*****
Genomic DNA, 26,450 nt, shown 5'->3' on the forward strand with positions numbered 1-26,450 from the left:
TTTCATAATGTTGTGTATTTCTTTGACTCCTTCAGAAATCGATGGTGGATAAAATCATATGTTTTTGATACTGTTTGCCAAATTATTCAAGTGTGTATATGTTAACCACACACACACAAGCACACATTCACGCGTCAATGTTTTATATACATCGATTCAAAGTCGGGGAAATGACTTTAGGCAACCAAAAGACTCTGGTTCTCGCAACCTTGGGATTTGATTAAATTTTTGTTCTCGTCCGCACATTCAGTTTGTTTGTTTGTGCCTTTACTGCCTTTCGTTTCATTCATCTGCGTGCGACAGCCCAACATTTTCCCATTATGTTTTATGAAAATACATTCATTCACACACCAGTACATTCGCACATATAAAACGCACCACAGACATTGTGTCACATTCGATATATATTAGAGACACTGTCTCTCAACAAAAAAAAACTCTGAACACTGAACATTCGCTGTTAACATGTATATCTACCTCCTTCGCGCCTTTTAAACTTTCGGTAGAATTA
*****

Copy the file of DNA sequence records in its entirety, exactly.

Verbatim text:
Genomic DNA, 26,450 nt, shown 5'->3' on the forward strand with positions numbered 1-26,450 from the left:
TTTCATAATGTTGTGTATTTCTTTGACTCCTTCAGAAATCGATGGTGGATAAAATCATATGTTTTTGATACTGTTTGCCAAATTATTCAAGTGTGTATATGTTAACCACACACACACAAGCACACATTCACGCGTCAATGTTTTATATACATCGATTCAAAGTCGGGGAAATGACTTTAGGCAACCAAAAGACTCTGGTTCTCGCAACCTTGGGATTTGATTAAATTTTTGTTCTCGTCCGCACATTCAGTTTGTTTGTTTGTGCCTTTACTGCCTTTCGTTTCATTCATCTGCGTGCGACAGCCCAACATTTTCCCATTATGTTTTATGAAAATACATTCATTCACACACCAGTACATTCGCACATATAAAACGCACCACAGACATTGTGTCACATTCGATATATATTAGAGACACTGTCTCTCAACAAAAAAAAACTCTGAACACTGAACATTCGCTGTTAACATGTATATCTACCTCCTTCGCGCCTTTTAAACTTTCGGTAGAATTA